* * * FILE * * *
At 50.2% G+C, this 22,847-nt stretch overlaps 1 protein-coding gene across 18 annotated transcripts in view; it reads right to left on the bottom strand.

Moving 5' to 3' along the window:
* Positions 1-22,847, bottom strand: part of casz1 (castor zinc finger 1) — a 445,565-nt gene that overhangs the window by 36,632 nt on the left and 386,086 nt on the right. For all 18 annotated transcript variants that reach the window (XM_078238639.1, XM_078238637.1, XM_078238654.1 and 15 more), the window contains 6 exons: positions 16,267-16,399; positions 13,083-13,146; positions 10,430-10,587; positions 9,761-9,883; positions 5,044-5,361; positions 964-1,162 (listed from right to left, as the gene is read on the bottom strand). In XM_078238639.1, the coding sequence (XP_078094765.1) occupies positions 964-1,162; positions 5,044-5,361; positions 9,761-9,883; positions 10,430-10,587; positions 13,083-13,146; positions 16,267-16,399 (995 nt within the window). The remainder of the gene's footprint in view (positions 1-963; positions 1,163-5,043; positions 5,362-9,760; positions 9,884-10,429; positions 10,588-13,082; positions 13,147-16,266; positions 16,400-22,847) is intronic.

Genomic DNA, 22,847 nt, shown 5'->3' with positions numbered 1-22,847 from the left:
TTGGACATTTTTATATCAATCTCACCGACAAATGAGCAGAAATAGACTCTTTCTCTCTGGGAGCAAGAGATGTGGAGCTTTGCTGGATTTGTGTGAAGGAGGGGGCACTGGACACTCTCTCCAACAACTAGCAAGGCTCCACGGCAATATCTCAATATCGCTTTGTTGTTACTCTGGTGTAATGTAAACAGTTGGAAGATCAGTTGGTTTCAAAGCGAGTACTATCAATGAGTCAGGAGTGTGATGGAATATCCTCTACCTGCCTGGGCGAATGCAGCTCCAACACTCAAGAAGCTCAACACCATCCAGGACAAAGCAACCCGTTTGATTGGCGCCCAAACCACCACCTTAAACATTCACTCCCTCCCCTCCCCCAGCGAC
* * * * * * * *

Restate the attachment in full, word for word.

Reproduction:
At 50.2% G+C, this 22,847-nt stretch overlaps 1 protein-coding gene across 18 annotated transcripts in view; it reads right to left on the bottom strand.

Moving 5' to 3' along the window:
* Positions 1-22,847, bottom strand: part of casz1 (castor zinc finger 1) — a 445,565-nt gene that overhangs the window by 36,632 nt on the left and 386,086 nt on the right. For all 18 annotated transcript variants that reach the window (XM_078238639.1, XM_078238637.1, XM_078238654.1 and 15 more), the window contains 6 exons: positions 16,267-16,399; positions 13,083-13,146; positions 10,430-10,587; positions 9,761-9,883; positions 5,044-5,361; positions 964-1,162 (listed from right to left, as the gene is read on the bottom strand). In XM_078238639.1, the coding sequence (XP_078094765.1) occupies positions 964-1,162; positions 5,044-5,361; positions 9,761-9,883; positions 10,430-10,587; positions 13,083-13,146; positions 16,267-16,399 (995 nt within the window). The remainder of the gene's footprint in view (positions 1-963; positions 1,163-5,043; positions 5,362-9,760; positions 9,884-10,429; positions 10,588-13,082; positions 13,147-16,266; positions 16,400-22,847) is intronic.

Genomic DNA, 22,847 nt, shown 5'->3' with positions numbered 1-22,847 from the left:
TTGGACATTTTTATATCAATCTCACCGACAAATGAGCAGAAATAGACTCTTTCTCTCTGGGAGCAAGAGATGTGGAGCTTTGCTGGATTTGTGTGAAGGAGGGGGCACTGGACACTCTCTCCAACAACTAGCAAGGCTCCACGGCAATATCTCAATATCGCTTTGTTGTTACTCTGGTGTAATGTAAACAGTTGGAAGATCAGTTGGTTTCAAAGCGAGTACTATCAATGAGTCAGGAGTGTGATGGAATATCCTCTACCTGCCTGGGCGAATGCAGCTCCAACACTCAAGAAGCTCAACACCATCCAGGACAAAGCAACCCGTTTGATTGGCGCCCAAACCACCACCTTAAACATTCACTCCCTCCCCTCCCCCAGCGAC